‘Ireland key to Lisbon Treaty’July 25th, 2008 - 3:40 am ICT by IANS
Prague, July 25 (DPA) The future of the Lisbon Treaty lies in the hands of Ireland, whose voters rejected the pact in a June referendum, the Czech and Polish presidents said Thursday. The dinner meeting between Polish President Lech Kaczynski and his Czech counterpart Vaclav Klaus at the Lany Chateau outside Prague has not changed the opinion of the Czech president, who declared the treaty dead following the Irish no.
“Without a change of the Irish result it makes no sense to further talk about it,” CTK news agency cited Klaus as saying.
Klaus is a longtime critic of the EU accord, designed to streamline decision-making in the expanded 27-nation bloc. He says it’s too federalist and too much like a European constitution.
Kaczynski’s visit has led to speculation that he will urge his Czech counterpart to support the Lisbon Treaty. Neither the Czech Republic nor Poland have ratified the pact.
The Polish leader, who is also seen as a eurosceptic and treaty critic, repeated Thursday his earlier vow not to block the pact but also pointed out that the ball is in Ireland’s court.
“The key lies in the change of Ireland’s position. There is no treaty without Ireland, but Poland will not obstruct ratification,”CTK quoted him as saying.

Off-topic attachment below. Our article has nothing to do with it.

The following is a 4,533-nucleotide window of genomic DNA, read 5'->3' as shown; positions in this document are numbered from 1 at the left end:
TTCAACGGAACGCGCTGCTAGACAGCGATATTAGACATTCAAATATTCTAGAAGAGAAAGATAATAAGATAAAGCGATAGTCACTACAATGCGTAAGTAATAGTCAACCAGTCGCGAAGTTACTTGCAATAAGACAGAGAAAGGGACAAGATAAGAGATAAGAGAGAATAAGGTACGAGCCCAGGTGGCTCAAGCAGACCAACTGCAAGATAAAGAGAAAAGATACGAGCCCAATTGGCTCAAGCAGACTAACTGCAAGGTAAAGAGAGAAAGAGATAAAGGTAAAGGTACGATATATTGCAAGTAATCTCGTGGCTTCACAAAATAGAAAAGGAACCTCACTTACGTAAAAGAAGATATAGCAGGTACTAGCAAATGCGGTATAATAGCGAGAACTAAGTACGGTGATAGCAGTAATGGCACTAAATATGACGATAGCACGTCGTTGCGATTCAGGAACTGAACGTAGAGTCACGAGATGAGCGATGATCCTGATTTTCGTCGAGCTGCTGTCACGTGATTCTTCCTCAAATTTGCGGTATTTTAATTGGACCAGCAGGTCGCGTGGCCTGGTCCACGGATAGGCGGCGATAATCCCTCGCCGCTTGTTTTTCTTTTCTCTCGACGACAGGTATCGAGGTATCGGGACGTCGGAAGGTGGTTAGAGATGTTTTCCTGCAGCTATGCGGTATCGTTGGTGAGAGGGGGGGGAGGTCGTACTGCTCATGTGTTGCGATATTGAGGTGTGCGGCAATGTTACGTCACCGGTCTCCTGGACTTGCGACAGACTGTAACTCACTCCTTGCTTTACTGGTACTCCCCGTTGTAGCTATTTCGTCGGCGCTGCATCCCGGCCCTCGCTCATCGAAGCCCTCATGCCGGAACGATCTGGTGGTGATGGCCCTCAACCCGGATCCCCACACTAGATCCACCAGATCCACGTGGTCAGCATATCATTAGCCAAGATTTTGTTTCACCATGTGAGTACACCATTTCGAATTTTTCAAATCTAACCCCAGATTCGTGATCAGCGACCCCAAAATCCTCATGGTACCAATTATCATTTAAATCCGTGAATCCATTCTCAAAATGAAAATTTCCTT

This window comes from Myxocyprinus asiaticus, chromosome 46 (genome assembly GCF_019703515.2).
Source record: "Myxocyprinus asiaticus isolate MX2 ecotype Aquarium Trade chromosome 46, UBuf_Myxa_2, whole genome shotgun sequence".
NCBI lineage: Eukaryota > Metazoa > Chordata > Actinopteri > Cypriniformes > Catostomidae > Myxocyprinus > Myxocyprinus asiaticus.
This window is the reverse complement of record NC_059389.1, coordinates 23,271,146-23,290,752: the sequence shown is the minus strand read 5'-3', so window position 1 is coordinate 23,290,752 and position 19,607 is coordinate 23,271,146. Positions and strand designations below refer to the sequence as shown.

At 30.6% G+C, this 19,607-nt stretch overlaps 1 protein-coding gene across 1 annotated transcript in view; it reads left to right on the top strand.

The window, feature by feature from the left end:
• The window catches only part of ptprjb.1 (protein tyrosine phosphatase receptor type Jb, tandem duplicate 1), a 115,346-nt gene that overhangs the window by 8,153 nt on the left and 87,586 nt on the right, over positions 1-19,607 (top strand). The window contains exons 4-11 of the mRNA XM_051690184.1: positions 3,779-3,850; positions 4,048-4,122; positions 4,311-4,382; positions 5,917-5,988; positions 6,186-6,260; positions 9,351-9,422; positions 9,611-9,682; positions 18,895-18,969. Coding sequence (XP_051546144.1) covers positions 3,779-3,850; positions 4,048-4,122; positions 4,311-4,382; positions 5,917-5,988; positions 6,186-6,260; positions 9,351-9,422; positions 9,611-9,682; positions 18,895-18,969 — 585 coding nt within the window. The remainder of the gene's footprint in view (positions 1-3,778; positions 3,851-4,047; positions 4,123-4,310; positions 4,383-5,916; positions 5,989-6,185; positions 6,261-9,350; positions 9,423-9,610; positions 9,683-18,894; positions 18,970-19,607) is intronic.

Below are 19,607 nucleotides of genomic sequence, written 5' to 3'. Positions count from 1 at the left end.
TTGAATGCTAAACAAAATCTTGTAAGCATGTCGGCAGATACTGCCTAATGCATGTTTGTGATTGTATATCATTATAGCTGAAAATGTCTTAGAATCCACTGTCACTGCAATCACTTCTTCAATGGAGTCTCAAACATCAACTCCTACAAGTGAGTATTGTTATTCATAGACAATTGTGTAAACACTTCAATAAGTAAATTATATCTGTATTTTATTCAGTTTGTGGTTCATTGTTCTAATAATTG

In Poland, the pact was ratified by parliament and awaits Kaczynski’s signature.
Kaczynski initially called his signing of the accord “pointless” but recently assured French President Nicolas Sarkozy, who launched efforts to rescue the treaty, that Poland will not stand in the way.
The Czech Republic is several steps behind. Ratification in parliament is on hold until the country’s constitutional court completes a review of whether the Lisbon Treaty is constitutional.
Klaus had previously pledged not to obstruct the treaty but called it dead as soon as Irish voters rejected it in a June 12 referendum. Since then, he has left open whether he would sign the pact if the Czech parliament approves it.
Approval by all EU members is needed for the treaty to take effect. So far, parliaments of 20 countries have endorsed it.
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